Another concept here is that we are to turn away from our old way of living life. Without turning away from the active substance use, the people that may continue to enable us and support our continued use, an individual is never truly ready to experience the joy of recovery and sobriety. Seeking after forgiveness, through sincere and heart felt repentance means we are willing to turn our lives over and around in the direction of where our Heavenly Father desires for us to go.

Birthing a new life for ourselves in early recovery is painful – yet leads to a rewarding life experience of newness, hope, and sense of fulfillment

This reminds me of the story of Naaman in 2 Kings 5. According to 2 Kings, Naaman was considered a mighty man, a person of valor, yet suffered leprosy. When the Prophet Elisha encountered the captain of the Syrian army, the request was for Namaan to go and wash in the river Jordan seven times in order to be healed of his leprosy. At first, Naaman refused. However, as we read, he reluctantly followed Elisha’s instructions and once he completed this – he was healed of his leprosy:

Then went he down, and dipped himself seven times in Jordan, according to the saying of the man of God: and his flesh came again like unto the flesh of a little child, and he was clean.

2 Kings 5:14, KJV

Many of us are like Naaman. We have a condition that is not culturally acceptable (do to social stigma). To be told we must do something in order to experience being cleansed and healed causes grave consternation. We want a more simplified solution. Yet, we eventually come to our own Jordan River and follow the requests on cleansing ourselves.

Eternal Promises are Provided

One simple truth that many fail to understand is that there are eternal promises attached to our own personal redemption, forgiveness, and healing. This is true in recovery as well as in spiritual rebirth. However, it is a process that takes time. This is the reason for the effectiveness of the 12-steps. They may be recommendations and suggestions. However, one does not stop at step 12 and say – I am done and now I’m clean. We go back and look at and continue to peel off those layers. Our spiritual maturation requires we continue to take a fearless and courageous moral inventory, seek out forgiveness as we walk in forgiveness toward others.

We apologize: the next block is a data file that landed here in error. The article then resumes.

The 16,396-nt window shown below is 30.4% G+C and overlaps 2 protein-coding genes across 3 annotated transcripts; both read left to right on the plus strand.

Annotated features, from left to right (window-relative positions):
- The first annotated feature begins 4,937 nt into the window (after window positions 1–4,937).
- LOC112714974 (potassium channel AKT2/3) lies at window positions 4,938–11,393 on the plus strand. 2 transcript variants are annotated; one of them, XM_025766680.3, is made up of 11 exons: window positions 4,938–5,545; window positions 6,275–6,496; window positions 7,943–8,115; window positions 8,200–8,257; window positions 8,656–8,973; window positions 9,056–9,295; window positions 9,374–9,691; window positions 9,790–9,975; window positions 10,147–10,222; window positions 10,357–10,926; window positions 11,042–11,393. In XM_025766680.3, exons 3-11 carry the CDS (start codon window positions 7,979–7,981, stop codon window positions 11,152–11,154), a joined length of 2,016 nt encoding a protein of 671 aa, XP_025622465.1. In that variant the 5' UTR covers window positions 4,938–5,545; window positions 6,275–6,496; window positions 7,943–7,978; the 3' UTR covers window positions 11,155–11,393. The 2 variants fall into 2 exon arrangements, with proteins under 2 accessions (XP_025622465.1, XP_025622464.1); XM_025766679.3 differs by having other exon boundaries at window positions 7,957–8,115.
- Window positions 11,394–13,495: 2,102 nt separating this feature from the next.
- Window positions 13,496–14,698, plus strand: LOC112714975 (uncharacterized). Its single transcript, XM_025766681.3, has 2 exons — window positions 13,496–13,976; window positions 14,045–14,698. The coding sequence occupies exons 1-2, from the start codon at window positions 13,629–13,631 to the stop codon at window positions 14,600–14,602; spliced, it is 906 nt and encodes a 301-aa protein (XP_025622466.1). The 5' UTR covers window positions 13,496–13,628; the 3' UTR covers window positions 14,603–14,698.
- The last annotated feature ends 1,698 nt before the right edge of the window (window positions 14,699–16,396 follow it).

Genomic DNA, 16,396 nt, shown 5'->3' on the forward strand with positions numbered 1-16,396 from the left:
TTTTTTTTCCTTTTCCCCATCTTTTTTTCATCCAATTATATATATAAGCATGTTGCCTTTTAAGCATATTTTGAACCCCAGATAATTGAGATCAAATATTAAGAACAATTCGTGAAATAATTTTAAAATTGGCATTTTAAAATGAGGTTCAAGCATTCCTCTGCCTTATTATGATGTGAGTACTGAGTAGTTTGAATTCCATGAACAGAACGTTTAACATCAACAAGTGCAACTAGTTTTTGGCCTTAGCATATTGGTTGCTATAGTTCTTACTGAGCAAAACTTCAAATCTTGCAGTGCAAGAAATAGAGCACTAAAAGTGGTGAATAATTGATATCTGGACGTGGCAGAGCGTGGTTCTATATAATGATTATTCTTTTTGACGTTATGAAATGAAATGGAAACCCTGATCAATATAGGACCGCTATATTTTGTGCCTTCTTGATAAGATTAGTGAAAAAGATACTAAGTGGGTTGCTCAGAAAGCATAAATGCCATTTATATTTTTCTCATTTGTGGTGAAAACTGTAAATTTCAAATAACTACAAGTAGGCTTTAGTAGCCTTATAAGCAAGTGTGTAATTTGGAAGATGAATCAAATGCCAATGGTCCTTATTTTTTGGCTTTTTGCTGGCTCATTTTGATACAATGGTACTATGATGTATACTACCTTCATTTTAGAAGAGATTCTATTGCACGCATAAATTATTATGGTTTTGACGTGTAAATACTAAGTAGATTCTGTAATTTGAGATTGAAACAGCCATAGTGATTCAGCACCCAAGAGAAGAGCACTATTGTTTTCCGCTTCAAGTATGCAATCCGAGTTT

Anderson shares this insight on how these eternal promises are provided:

Repentance is the perfect spiritual remedy for sin. Each sin we leave behind through our faith in the living Christ – both those of commission and those of omission – opens spiritual doors.

He continues:

We must be converted to daily repentance. Jesus provided an example of daily prayer: “when ye pray say … forgive us our sins; for we also forgive every one that is indebted to us. And lead us not into temptation; but deliver us from evil.”

This daily walk in humility, as Anderson shares, is a way Our Heavenly Father, through Jesus Christ and the power and authority of His Holy Spirit, reveals to us our own personal weaknesses. This is the part where we engage in self-discovery to understand who we are. Even those weaknesses and areas that need to be let go and given over to God. It also requires us to walk in true honesty and transparency. After all, God sees and knows all. Nothing can be hid from Him.

Repentance and Forgiveness – the birth pains of healing in recovery

There is no doubt that when we fully come to our own personal Jordan River, it is not without pain and suffering. These are only the birth pains to feel the depth and breadth of Christ’s infinite atonement in healing. And, it is something that we are committed to engaging in.

Bringing into the world a new life is painful. Ask any mother who has given birth to a child. Yet, ask them if it was worth going through the process of enduring the pain and most likely the answer will be a resounding yes. How is that? The simple answer is the joy experienced when that newborn child is placed in the mother’s arms for the first time. The joy of knowing how precious that child’s life is.

In recovery, we are birthing a new life for ourselves and it is painful. Ask any person who has established a healthy and long term sobriety from their active lifestyle if it was worth going through the painful early stages of recovery and they may respond with a resounding yes. That does not mean they enjoyed the process. Yet, the outcome, the healing, the new life experience surpassed all the pain endured in those early days.

It all begins with being honest with ourselves and with God. It also requires that we honestly listen to the still small voice as it reveals to us those character defects we may want to work on.

So, what does it mean to be clean? It means we take our time. We endure the painstaking process of peeling away those grimy character defects. It means we take our time and focus on thoroughly washing ourselves. To be clean means we experience the fullness of joy that comes through our sincere repentance and forgiveness of sins that is only through Jesus Christ alone.